RaptorsHQ Reader Collabo - Using Andrea Bargnani More Effectively


RaptorsHQ looks at a recent post by one of its readers and discusses the importance of a more offensively effective Andrea Bargnani...

One of the great things about the new site is that it allows readers to not only comment on our own blog entries, but to post entries themselves on a myriad of topics.

Recently, Yahoo Sports linked to one of our readers' fanposts and this morning, I thought it might be interesting to look at another; "How to Use Andrea Bargnani Better in 09-10."

Reader "bigwheeze" hypothesized that this season Raptors' fans could see a more effecient version of Andrea Bargnani thanks to Bryan Colangelo's offseason additions and went so far as to compare Andrea's current game to ex-Raptor Donyell Marshall.  There is no question that there are indeed similarities in their games, particularly in terms of style of play, but what I found interesting was that Marshall, never one viewed as an All-Star candidate, actually had superior statistics in many areas!

Here's an outtake:

 

Andrea Bargnani's game (08-09) at times reminds me of Donyell Marshall in his second season (04-05) when we stuck him at the 3pt line in the corner (though Bargnani seems to prefer the long 3).  Bargnani is clearly the more talented player offensively, but they duplicate two key similarities - great outside shot along with the ability to play C defensively.

We'll start off with a comparison of the two players.

Shot Selection (Jump/Close/Dunk/Tip)

- Marshall: 75 / 18 / 5 / 2 (61% 3PA, 15 FTA/100 FGA)
- Bargnani: 75 / 19 / 5 / 1 (30% 3PA, 28 FTA/100 FGA)

Almost exactly the same types of shot selection, though Bargnani takes half as many 3s (more 2pt jumpers) and makes it to the line twice as often as Marshall.

Scoring & Shooting Efficiency: Pts/36, FG/36, 3P%, eFG%, TS%

- Marshall: 16.3, 13.0, .416, .570, .591
- Bargnani: 17.6, 14.1, .409, .513, .559

Both shoot and score quite similar amounts, Donyell more efficiently due to his extremely high proportion of 3 point shooting.  Of note is that Bargnani is already a rather efficient scorer.

Rebounding: Off. Reb %, Def. Reb %, Tot. Reb %

- Marshall: 6.4%, 23.3%, 14.7%
- Bargnani: 3.4%, 16.4%, 10.0%

Donyell, better across the board.

Other: Ast %, TO %, BLK/36, STL/36

- Marshall: 8.4%, 6.2%, 1.0, 1.2
- Bargnani: 6.4%, 11.2%, 1.4, 0.5

Surprisingly, Donyell has a higher assist % (likely because of Andrea's tendency to shoot than pass and the old Raptors' system which emphasized swinging the ball around the 3pt line - not because of any superior passing skill).  He has a much lower turnover % which should occur he was primarily deployed as a spot up shooter compared with Bargnani occassionally catching the ball within the arc and being asked to create.  In the defensive stats, we see Marshall with quicker hands and Bargnani as the bigger shotblocking threat.

Anyone else shocked by this analysis?  The defensive statistics were to be expected I suppose but on the offensive end, really the only metrics that Andrea had a clear-cut advantage in were pure scoring!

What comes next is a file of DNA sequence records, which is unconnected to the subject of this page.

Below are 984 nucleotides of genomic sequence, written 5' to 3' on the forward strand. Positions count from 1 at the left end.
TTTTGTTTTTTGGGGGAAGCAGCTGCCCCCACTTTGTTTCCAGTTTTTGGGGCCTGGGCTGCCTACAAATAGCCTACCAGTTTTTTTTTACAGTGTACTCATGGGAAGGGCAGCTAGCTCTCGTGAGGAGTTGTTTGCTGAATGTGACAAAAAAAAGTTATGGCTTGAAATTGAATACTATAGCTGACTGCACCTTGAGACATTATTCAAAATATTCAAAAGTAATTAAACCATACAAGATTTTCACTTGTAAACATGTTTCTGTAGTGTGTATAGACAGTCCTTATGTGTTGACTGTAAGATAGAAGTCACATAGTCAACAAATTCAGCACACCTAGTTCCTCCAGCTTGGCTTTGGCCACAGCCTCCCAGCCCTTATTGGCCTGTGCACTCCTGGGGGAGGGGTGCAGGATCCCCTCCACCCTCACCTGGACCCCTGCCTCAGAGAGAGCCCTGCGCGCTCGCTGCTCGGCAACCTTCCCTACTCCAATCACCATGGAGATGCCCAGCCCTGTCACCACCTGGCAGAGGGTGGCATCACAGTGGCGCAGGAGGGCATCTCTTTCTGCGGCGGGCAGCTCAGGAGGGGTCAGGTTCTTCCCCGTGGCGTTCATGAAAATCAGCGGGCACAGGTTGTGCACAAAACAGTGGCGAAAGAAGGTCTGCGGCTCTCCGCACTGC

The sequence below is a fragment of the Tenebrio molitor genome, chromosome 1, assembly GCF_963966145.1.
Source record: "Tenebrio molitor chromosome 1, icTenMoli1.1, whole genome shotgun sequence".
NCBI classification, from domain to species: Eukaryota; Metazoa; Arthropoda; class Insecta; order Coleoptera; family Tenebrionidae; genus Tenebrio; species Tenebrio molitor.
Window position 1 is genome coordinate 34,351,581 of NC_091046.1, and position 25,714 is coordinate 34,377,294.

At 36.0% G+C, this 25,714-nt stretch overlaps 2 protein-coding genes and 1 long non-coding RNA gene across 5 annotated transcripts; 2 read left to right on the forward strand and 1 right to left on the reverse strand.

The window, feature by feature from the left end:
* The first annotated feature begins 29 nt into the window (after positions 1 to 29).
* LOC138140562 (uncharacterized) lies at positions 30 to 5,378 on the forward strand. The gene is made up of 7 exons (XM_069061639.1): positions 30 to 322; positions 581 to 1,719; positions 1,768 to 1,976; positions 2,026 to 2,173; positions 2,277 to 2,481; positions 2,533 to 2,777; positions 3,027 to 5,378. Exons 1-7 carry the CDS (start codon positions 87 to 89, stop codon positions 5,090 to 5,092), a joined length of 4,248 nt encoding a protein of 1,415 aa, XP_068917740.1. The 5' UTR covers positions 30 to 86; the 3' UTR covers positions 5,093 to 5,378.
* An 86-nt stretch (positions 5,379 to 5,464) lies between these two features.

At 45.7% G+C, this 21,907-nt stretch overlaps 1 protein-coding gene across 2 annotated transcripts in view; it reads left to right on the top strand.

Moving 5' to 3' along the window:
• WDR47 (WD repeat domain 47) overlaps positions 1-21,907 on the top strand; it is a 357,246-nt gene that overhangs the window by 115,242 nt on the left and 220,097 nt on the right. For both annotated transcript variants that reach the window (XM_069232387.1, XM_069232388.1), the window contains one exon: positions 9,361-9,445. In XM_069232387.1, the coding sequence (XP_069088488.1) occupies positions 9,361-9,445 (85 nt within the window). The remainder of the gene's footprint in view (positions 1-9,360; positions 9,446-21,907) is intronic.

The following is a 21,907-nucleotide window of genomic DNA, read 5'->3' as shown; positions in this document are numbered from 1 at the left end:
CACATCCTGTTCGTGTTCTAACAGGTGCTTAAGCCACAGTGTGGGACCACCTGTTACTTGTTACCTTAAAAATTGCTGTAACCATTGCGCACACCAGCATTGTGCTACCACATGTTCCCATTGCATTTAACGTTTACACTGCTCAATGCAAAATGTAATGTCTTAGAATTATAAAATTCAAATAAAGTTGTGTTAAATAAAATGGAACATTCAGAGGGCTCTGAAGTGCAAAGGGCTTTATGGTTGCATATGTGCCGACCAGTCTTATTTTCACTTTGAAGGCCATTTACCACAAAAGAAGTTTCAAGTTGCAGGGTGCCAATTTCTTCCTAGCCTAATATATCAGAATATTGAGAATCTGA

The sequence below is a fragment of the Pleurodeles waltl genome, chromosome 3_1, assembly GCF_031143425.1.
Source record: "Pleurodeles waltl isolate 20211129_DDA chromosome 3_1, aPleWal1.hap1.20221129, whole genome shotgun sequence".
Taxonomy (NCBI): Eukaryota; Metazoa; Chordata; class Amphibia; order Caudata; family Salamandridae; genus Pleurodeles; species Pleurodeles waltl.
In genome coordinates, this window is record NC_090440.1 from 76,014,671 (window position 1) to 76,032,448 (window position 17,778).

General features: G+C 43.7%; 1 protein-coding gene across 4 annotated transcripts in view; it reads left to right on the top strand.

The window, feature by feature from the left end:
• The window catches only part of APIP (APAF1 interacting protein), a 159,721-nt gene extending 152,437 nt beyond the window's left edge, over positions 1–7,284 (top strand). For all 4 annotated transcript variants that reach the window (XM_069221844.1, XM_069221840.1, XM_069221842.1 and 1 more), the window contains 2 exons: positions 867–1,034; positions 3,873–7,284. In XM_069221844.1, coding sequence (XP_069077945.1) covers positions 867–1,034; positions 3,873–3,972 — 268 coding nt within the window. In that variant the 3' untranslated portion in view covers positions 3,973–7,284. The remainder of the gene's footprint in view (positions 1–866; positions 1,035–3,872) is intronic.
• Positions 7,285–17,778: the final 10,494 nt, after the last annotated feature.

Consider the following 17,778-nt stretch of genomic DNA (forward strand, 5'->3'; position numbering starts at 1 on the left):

Bigweeze goes on in his post to recommend ways for Andrea to improve his game this season, perhaps by even limiting his offensive role.  I think in all likelyhood we'll see Bargnani's scoring average increase again this season but hopefully this will be attributed to more effecient scoring, not simply jacking up more shots.

However what really got me thinking was this statement by bigweeze:

The similarities are striking between the two.  If Andrea manages to shore up his rebounding and defense, he should easily be able to provide what Donyell did that season, and even more if he makes a major leap.

Wow.

I think most fans would rank Bargnani light years ahead of Marshall but the stats don't lie.  Right now a second-year Donyell is more valuable to this team, especially at the defensive end, then Andrea. 

The key really is Bargnani's ceiling, one that appears to be much higher than Marshall's.  Andrea not only needs to step up on the rebounding and defensive fronts, but also in terms of the manner in which he goes about scoring.  As many bloggers have pointed out over Bargs' career, for someone who was advertised as being such a deadly offensive threat, he just wasn't that great a shooter until his final few months last season.

From bigweeze:

Becoming more efficient offensively is our ticket to becoming an elite offense.  This means getting all 5 players on the court taking shots that they can drain with regularity, whether they are dunks, layups, free throws, or 3 pointers. 

Again, totally agree.

As Chris Black recently pointed out, it's highly doubtful that this club is going to be locking anyone down defensively which makes it all the more important for them to become one, if not the, most efficient offensive team in the league.  Orlando ran such a club last year, the caveat of course being that they were indeed one of the best defensive teams in the league.  But for a team without much of an offensively skilled low-post presence (I'm not counting Howard's put-back dunks or um..."hook shots") or slasher (Hedo was probably the closest thing) , they made opponents pay time and time again with their barrage of shooters and excellent spacing.

It's imperative that the Raptors do that this year and Andrea Bargnani has to be a big piece of that puzzle.

FRANCHISE

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